Thoughts of Mary Jane

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Last Christmas I visited my 25-year-old son, who lives in the Mile High City. He picked me up in his car at the airport terminal. After we settled into our seats, he tossed an innocuous looking paper sack in my lap. “Welcome to Colorado,” he said, in his characteristic deadpan manner. I opened the bag and pulled out a long, white cigarette. I didn’t need to ask what it was.

“Memories are made of this!” I laughed, echoing an old Dean Martin song. If you’d have told me 25 years ago that my boy would one day present me with a welcoming gift that, in some parts of the U.S., is still a felony to possess… I’d have suggested you were smoking something.

Ohio is not Colorado, and not only because it lacks mountains. Recently, however, my home state waded a few centimeters beyond the shallow end of the gene pool when it passed a law permitting use of cannabis sativa (marijuana) for medical purposes. Pardon me for sounding derisive. But this is like America finally determining that, after 250 years of colonial and post-colonial slavery, emancipation of humans might be a good thing.

I’m perplexed why it’s taken so long for government officials (some of them, anyway) to concede that ingesting a plant may provide relief to people undergoing chemotherapy or suffering chronic pain. Maybe these politicos have been too preoccupied with weakening gun laws and deregulating industries that spew pollutants into our atmosphere. Again, pardon me for sounding derisive.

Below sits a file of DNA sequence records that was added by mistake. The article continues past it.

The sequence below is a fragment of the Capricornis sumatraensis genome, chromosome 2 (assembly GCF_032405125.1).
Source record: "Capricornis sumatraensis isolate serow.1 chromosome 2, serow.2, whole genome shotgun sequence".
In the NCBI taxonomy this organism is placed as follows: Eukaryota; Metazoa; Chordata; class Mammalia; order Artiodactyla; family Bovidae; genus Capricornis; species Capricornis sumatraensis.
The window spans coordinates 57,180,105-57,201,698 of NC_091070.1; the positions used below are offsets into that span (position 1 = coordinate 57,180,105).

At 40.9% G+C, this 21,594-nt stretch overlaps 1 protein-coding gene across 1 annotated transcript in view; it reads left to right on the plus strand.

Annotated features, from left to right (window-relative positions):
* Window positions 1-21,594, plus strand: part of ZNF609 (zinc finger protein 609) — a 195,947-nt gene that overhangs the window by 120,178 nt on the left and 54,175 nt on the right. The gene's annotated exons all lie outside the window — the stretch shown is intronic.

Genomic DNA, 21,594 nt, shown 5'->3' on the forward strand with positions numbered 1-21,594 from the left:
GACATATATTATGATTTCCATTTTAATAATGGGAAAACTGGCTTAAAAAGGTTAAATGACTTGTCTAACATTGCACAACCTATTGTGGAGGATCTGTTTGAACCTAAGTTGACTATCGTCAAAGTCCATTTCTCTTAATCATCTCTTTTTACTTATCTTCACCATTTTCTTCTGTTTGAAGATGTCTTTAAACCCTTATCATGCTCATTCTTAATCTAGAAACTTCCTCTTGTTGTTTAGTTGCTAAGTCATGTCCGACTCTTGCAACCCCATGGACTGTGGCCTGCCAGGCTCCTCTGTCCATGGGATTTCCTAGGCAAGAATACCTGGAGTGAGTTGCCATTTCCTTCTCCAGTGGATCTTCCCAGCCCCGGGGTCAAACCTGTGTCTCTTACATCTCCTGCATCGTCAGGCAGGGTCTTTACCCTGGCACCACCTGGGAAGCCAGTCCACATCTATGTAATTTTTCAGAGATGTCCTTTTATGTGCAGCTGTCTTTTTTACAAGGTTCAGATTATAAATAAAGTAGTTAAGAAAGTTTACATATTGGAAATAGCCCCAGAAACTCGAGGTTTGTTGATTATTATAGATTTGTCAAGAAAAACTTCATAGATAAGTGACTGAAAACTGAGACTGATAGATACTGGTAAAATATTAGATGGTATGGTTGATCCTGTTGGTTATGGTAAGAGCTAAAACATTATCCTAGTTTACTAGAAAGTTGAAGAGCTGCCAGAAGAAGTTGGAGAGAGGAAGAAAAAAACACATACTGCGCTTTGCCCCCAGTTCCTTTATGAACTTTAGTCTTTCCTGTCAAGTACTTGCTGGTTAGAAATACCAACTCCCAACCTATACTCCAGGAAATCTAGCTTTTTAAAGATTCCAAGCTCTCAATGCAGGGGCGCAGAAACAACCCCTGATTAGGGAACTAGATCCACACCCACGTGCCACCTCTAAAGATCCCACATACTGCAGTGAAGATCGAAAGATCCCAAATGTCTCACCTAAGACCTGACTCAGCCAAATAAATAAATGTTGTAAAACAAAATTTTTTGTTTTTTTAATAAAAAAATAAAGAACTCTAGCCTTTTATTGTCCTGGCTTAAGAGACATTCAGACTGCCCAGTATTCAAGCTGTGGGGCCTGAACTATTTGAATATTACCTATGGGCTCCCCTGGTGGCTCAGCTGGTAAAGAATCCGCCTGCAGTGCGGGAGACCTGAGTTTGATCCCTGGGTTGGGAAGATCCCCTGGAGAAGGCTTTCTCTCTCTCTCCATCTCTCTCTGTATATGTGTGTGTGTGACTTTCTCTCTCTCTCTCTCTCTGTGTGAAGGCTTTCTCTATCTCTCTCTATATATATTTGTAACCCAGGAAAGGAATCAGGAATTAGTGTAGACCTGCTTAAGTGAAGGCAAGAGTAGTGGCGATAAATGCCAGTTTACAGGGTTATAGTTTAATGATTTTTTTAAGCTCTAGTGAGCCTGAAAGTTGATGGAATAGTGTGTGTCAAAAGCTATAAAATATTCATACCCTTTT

Marijuana plants contain a chemical called tetrahydrocannabinol (THC) that can reduce pain, induce relaxation, and heighten one’s senses. For you free-market conservatives, THC also promotes capitalism by expanding the tax base and helping to sell Big Macs and records like Pink Floyd’s DARK SIDE OF THE MOON.

Unlike many foods legally sold in grocery stores, marijuana contains no toxic preservatives like MSG, BHA, BHT, or sodium nitrite, not to mention trans fats. It’s been a popular “vegetable of choice” amongst musicians since the early days of jazz.

Marijuana has not yet been proven to be physically addictive. There is some evidence of psychological dependence. But I’m betting there will always be people who have a predisposition toward overdoing things. My wife is psychologically dependent on low-fat fudgsicles. I’m psychologically dependent on watching Lawrence Welk reruns.sticker

There’s also no evidence that marijuana leads to harder drugs, despite decades of critics trying to prove otherwise. I smoked pot in college. I had opportunities to drop LSD and snort cocaine, but I turned them down. Just my opinion, but if a person wants to do hard drugs, he or she will find ways to do them, whether or not marijuana is involved.

Here’s another thought: morphine, a highly addictive opiate derived from the poppy plant, is a prevalent painkiller used in hospitals. Codeine, another addictive poppy product, is used in cough syrup, and sold over the counter. Why has it taken so long for non-addictive marijuana to be considered a therapeutic drug? Was REEFER MADNESS that powerful a movie? Was Nancy Reagan that influential?

Pardon me for being derisive about Nancy Reagan’s simplistic and failed Just Say No campaign.

And with apologies to my fellow inebriates, but no argument in defense of pot can ignore discussion of our one legal recreational drug. Our favorite social lubricant and liver enhancer was at one time used as a medical anesthetic. That’s the good news. During this same period in U.S. history, it was also doled out like candy to mollify the natives of this country so we could more easily steal their land. This popular recreational and physically addictive drug is now instrumental in exacerbating statistics for vehicular fatalities, divorce, homelessness, depression, and suicide. Other than contributing to temporary stupidity, marijuana doesn’t come close to creating this kind of societal havoc.